Lately we have spent much of the mid-winter checking in on wines we made several years ago. At times we are impatient to see how our Pinot Noir or Syrah or whatever develop because that information can inform what we do in the upcoming vintage (which is why we often taste verticals as harvest approaches). It was with great pleasure though, and patient savoring that we recently cracked a 2009 Nancie Sonoma County Chardonnay, our inaugural vintage (we recently uncorked our 2009 Pinot Noir too).
When first bottled, this wine was reticent if at once richly textured and crisply structured. Those mouth feel characteristics have been happily retained but the aromatics have begun to complexly open and develop in a way that expresses classic Chardonnay. The nose seems Californian with its riper tropical fruit but mixes in hints of wet stone and other “mineral” notes along with citrus and white peach. The palate continues to be where the wine shines and orients itself toward its cousins across the Atlantic. If you have any of 2009 Nancie Chardonnay left, check in on it with some fish or scallops, it won’t disappoint. It should also continue to nicely develop over the next several years.
With the impending release and bottling of the 2011 Two Brothers Pinot Noir, I (Tyler) recently dipped into my allocation to enjoy our inaugural vintage: 2009. The context was perfect: on a ski trip with a bunch of colleagues I have known since my genesis in this industry. The perfect crowd for constructive critique but the perfect setting for utter enjoyment after a day of skiing.
If you are like me, you’ve hoarded at least few bottles of this wine, and yet also have consumed more than you probably wanted. The latter fact is due to the wine’s delicious youthfulness. After reading this note you’ll likely wish you had more. Sadly the wine is very much sold out so grab hold of the 2011 while you can!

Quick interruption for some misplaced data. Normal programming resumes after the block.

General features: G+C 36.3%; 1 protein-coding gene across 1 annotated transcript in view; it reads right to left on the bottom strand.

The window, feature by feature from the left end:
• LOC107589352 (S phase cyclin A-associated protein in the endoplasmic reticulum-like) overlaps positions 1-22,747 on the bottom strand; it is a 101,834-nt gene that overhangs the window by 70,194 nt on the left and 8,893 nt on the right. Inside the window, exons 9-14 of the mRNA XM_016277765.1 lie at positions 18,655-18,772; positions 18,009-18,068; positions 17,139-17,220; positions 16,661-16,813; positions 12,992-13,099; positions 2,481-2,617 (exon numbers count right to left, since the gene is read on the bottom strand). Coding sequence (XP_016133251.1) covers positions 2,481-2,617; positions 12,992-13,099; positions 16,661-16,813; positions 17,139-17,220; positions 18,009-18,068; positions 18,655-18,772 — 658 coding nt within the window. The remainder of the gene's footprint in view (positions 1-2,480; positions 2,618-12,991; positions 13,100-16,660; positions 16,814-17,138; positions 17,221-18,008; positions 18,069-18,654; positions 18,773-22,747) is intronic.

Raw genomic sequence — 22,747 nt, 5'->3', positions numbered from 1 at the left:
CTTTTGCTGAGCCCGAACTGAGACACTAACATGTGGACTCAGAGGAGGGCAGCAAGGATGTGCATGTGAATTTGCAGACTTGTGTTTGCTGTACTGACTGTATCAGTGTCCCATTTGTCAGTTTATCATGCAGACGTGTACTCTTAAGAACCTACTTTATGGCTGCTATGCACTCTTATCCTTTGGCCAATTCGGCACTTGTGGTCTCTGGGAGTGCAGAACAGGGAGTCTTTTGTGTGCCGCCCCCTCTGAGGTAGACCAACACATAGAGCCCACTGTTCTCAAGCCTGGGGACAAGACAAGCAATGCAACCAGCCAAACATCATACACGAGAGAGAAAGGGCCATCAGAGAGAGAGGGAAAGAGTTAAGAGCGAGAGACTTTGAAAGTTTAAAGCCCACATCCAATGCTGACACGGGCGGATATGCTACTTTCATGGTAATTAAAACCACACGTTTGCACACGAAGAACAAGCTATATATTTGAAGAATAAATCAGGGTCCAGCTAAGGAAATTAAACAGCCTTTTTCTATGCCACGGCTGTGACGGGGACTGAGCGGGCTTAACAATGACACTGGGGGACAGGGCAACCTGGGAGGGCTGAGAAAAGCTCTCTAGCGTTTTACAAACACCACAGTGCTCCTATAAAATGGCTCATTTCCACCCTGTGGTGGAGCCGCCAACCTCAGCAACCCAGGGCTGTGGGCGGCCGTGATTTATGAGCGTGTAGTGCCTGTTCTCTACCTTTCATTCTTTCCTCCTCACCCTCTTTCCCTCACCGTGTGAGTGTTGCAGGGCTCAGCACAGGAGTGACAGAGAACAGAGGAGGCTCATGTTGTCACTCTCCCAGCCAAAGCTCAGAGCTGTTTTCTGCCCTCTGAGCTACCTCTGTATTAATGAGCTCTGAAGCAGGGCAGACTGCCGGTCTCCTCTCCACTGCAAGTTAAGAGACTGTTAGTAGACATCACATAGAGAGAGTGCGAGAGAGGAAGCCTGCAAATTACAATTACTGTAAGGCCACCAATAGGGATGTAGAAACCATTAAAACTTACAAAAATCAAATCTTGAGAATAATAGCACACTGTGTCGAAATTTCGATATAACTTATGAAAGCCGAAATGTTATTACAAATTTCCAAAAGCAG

The 2009 Two Brothers is a classic for what we think Pinot Noir ought to be: perfumed with fruit and spice, layered, delicate, refined, quite youthful, supple, and finesse driven. Tart red fruit, cardamon, and hints of sweet spice pour from the glass. The wine demonstrates the paradox of light color, delicate texture, but utter depth and complexity. Think of it like lace: gentle, elegant, but intricate. Beyond all that flowery description it is just a darn good drink. The constructive critique confirmed this, and I can officially recommend pairing the wine with a long day of skiing!
The 2012 Harvest is here! We are beginning to harvest our first Pinot Noir of the season. In this video our winemaker Tyler Thomas describes the approach behind our Two Brothers Pinot Noir. Enjoy!
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I once heard it said that if you want your heartbroken make Pinot Noir. I think the wine’s delicacy is a thin veil over vineyard quality and skilled management. Winemakers repeatedly give people the impression that Pinot Noir is one of the hardest grapes to grow and produce. How true is this? Is Pinot hard to make? I don’t think so, with caveats.
As a plant physiologist turned winemaker, I tend to strip understanding of a thing down its core then build up from there. Pinot Noir is still a grapevine like any other grapevine and there are certain vineyard aspects that we know contribute to higher quality wine: cool-ish climates (cool relative to normal ripening temperatures for a variety – cool for Syrah is warmer than cool for Pinot Noir), free draining soils, avoiding climatic extremes, etc. These all apply to Pinot Noir and if you find yourself in a vineyard with these broad characteristics you are more likely than not to produce quality fruit. And with Pinot the basic axiom for all quality wine is true: great fruit can be ushered into great wine.
Beyond these basics, it has been my experience that Pinot is quite easy to work. Flavors arrive in the grape early and taste great, it tastes great when fermenting, tastes great when
aging, isn’t as prone to stinky/savory notes like Syrah that need time in barrel to resolve, doesn’t tend to go through “dumb” periods in barrel or bottle, and generally requires little intervention. Making Pinot doesn’t require frequent handling and intervention; it really is a watch and wait wine.
But if we believe in democracy, don’t we believe that the majority is correct at least some of the time? And if so, then why do so many people think Pinot is hard to make unless it is actually difficult to make? As noted above, I think the answer is that Pinot’s delicacy is a thin veil over site quality and deft management. You can be exposed – and thus heartbroken – very easily by Pinot Noir. This is for a couple of reasons. First, true believers in Pinot tend to hold the wine in such high regard because when it is great it is ethereal. All of the best wines of my lifetime have been either red or white Continue reading